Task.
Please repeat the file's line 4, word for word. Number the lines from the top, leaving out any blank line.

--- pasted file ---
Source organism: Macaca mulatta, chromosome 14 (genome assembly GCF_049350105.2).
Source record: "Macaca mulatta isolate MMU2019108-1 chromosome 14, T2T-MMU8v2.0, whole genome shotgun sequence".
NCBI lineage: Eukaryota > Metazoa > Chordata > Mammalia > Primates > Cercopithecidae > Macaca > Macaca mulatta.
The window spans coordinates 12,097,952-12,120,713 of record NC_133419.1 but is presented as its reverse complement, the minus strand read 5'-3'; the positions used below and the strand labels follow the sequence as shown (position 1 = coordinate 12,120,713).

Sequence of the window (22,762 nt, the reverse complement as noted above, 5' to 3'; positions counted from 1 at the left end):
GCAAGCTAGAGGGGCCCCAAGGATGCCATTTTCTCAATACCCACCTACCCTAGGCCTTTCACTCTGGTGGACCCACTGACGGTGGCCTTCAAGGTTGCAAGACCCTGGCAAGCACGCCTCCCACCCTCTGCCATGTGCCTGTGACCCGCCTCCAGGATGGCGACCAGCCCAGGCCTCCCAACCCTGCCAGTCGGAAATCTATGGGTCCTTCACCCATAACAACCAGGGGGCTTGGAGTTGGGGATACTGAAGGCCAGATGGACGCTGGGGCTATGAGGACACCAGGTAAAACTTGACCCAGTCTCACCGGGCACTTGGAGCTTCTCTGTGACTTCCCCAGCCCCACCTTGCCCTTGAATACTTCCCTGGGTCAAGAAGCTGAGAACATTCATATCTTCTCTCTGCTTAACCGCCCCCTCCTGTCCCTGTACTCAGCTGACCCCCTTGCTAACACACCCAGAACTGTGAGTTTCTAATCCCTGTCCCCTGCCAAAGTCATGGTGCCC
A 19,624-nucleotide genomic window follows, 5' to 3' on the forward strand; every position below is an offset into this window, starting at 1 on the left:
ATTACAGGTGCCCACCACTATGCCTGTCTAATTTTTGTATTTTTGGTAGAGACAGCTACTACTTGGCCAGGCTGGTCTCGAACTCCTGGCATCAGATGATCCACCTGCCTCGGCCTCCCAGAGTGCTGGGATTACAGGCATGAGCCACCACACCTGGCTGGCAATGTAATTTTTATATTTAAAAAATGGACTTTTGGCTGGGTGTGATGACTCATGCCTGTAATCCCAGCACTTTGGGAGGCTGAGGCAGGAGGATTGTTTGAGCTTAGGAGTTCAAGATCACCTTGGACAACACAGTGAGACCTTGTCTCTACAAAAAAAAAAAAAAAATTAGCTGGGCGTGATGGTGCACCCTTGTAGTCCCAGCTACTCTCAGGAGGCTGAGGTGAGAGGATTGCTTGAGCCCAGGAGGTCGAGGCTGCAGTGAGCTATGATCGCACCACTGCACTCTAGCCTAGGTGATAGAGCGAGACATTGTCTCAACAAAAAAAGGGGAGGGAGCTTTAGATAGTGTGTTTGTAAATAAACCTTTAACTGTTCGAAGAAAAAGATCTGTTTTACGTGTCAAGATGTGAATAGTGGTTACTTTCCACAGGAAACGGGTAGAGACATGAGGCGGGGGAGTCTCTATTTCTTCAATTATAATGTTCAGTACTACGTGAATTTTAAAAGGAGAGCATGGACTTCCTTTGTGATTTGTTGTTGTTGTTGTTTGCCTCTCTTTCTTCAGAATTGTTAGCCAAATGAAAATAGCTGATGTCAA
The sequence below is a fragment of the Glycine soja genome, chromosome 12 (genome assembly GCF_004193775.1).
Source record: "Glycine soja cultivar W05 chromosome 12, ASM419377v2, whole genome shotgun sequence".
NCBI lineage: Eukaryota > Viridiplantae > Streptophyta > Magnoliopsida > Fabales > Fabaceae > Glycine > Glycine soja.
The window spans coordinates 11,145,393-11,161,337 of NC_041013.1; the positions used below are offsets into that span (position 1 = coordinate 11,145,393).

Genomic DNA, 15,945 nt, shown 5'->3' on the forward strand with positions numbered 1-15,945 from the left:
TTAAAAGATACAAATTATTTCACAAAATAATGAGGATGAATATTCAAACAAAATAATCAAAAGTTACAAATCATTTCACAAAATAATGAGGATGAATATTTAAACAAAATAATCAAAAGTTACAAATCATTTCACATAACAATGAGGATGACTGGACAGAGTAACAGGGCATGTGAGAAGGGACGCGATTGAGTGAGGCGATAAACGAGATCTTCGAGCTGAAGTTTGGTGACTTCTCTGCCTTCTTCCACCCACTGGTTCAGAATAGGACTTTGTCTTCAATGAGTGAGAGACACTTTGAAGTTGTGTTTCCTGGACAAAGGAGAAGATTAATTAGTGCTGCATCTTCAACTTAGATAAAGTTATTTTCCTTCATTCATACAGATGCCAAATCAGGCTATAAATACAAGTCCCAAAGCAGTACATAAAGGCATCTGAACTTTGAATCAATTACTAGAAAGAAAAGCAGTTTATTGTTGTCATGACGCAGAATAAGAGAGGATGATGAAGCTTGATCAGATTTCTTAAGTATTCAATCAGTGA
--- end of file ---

The window spans coordinates 12,097,952-12,120,713 of record NC_133419.1 but is presented as its reverse complement, the minus strand read 5'-3'; the positions used below and the strand labels follow the sequence as shown (position 1 = coordinate 12,120,713).